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From institutions to knighthood to the UN — Sir Robert Martin to continue push for disabled rights

Disability rights activist Sir Robert Martin says he wants to focus on ensuring people with disabilities are included in the community as he looks ahead in continuing his work with the United Nations. 

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Sir Robert says the challenges he faced growing up made him want to keep advocating for people with a disability. Source: 1 NEWS

It comes as Sir Robert was re-elected to his role in the UN Committee for the Rights of Persons with Disabilities. 

Speaking of TVNZ1’s Breakfast this morning, he said the committee was focused on “asking questions” of governments around the world to make sure they were upholding the rights of people with disabilities. 

Sir Robert said his motivation to continue his advocacy work came from his upbringing in various institutions and his experience being a ward of the state. In his biography, Becoming a Person, Martin described the institutions as having inhumane and abusive environments. 

“Seeing what was done not only to me but thousands of other children that grew up in institutions and also state care as well, people think these places were fantastic places,” he said.

“But you’ve actually got to live in one to actually know what it was all about.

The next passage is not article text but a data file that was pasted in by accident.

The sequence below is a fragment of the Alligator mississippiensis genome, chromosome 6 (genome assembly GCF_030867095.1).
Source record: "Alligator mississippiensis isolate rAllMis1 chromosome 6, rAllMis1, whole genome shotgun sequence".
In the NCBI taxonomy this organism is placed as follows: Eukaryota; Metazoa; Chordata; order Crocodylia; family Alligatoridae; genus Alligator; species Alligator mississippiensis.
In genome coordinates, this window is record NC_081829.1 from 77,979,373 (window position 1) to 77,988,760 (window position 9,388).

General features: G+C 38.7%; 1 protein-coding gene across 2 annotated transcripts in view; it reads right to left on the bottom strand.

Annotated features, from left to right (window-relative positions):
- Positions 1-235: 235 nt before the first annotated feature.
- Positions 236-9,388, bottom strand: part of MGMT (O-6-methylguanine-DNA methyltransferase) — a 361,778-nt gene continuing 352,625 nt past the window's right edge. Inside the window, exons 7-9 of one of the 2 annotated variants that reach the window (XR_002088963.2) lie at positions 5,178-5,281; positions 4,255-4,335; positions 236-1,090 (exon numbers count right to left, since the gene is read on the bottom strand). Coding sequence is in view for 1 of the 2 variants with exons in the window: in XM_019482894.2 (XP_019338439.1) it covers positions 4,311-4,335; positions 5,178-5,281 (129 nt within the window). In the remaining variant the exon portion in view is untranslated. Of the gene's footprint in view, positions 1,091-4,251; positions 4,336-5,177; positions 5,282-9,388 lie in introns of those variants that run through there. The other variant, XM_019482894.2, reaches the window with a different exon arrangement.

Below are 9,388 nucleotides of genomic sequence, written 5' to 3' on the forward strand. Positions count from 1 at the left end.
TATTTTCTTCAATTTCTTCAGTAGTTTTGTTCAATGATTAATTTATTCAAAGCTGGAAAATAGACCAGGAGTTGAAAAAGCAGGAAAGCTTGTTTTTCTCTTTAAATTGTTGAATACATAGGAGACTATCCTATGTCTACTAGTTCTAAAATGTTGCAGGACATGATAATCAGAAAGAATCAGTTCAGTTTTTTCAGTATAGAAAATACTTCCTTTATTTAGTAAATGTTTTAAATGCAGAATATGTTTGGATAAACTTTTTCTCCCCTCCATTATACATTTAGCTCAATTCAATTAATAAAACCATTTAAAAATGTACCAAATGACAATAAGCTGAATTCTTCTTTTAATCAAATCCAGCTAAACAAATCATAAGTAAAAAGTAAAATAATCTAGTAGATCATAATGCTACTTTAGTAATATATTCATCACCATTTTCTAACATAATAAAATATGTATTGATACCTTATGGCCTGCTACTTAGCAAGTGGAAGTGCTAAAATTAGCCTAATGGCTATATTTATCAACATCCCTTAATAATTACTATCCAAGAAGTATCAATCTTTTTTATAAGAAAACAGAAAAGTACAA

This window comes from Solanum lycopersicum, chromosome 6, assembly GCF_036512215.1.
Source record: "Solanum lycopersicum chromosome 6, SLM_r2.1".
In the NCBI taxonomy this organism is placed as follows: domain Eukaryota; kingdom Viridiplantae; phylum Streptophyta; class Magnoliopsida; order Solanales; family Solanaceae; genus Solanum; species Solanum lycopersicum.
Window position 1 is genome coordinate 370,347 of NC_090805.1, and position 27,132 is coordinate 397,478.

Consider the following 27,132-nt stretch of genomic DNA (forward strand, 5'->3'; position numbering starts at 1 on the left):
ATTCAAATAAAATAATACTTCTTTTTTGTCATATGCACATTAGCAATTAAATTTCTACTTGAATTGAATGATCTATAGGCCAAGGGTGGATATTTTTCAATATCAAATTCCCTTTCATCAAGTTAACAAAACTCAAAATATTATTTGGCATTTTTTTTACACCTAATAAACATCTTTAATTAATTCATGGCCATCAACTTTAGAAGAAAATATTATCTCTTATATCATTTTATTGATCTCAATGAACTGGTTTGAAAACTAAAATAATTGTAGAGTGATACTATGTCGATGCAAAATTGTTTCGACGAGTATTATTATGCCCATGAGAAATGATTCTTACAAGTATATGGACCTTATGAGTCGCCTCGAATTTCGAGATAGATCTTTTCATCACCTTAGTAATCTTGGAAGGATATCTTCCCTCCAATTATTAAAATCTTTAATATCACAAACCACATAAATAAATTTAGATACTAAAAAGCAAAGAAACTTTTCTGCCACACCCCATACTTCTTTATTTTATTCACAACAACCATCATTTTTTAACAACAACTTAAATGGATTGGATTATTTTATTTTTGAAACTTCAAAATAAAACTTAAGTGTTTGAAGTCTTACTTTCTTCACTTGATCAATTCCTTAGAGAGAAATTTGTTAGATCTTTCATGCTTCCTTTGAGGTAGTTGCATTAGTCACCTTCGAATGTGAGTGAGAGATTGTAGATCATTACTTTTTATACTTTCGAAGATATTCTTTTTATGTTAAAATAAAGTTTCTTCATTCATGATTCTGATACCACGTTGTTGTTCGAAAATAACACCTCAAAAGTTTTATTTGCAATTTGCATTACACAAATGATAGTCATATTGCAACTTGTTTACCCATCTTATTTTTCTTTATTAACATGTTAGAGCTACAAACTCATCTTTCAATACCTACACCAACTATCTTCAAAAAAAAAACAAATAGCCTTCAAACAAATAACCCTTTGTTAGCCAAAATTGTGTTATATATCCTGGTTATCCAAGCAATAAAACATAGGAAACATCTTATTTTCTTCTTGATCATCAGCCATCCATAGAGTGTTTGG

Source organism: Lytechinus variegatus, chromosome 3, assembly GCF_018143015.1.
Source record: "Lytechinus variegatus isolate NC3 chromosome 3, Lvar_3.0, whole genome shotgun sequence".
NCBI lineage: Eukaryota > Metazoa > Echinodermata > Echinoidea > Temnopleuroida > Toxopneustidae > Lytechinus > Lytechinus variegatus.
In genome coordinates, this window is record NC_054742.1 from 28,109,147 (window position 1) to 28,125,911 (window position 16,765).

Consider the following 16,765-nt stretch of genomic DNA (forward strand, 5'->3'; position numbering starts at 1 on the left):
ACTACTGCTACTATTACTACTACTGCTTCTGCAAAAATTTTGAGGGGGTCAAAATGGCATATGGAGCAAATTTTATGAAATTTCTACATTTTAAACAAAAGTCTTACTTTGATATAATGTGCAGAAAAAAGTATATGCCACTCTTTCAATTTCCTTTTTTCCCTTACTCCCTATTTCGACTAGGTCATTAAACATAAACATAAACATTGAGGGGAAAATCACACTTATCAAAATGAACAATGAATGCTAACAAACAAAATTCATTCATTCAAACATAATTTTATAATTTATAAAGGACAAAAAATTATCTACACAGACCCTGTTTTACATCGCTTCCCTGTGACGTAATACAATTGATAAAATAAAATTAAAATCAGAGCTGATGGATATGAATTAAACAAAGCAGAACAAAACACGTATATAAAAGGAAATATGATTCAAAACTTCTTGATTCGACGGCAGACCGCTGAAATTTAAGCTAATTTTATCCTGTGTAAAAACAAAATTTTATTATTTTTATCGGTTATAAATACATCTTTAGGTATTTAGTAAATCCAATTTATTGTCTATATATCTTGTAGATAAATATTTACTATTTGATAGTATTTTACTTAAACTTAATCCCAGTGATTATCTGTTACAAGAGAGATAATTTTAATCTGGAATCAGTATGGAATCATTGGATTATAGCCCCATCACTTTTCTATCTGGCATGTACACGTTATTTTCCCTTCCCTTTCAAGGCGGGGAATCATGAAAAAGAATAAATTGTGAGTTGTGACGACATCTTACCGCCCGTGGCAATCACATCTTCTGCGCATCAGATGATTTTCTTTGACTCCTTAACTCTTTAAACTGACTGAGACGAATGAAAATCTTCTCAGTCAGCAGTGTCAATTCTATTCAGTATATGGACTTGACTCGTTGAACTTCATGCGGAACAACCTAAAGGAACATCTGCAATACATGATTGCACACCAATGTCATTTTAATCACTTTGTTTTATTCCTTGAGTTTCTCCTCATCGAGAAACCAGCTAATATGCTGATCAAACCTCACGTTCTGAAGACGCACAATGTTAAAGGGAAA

“Why would you be segregated if you weren’t classed as a New Zealander?”

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He outlined some of the main issues people with a disability faced in New Zealand. 

This included the right to make decisions about themselves with assistance, the right to justice, parliamentary representation and being able to live in the community.

“It’s also about choosing with whom and where I live in the community.”

Access to education is also important for people with a disability, Sir Robert said.

“Education is so important … It’s linked to having a job and getting paid for the work we do.”

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He said it is also about being able to contribute to society and show “we can actually do things too”. 

Sir Robert was the first person with a learning disability to be elected to the Committee for the Rights of Persons with Disabilities. 

He was also the first person with a disability to be made a knight in New Zealand.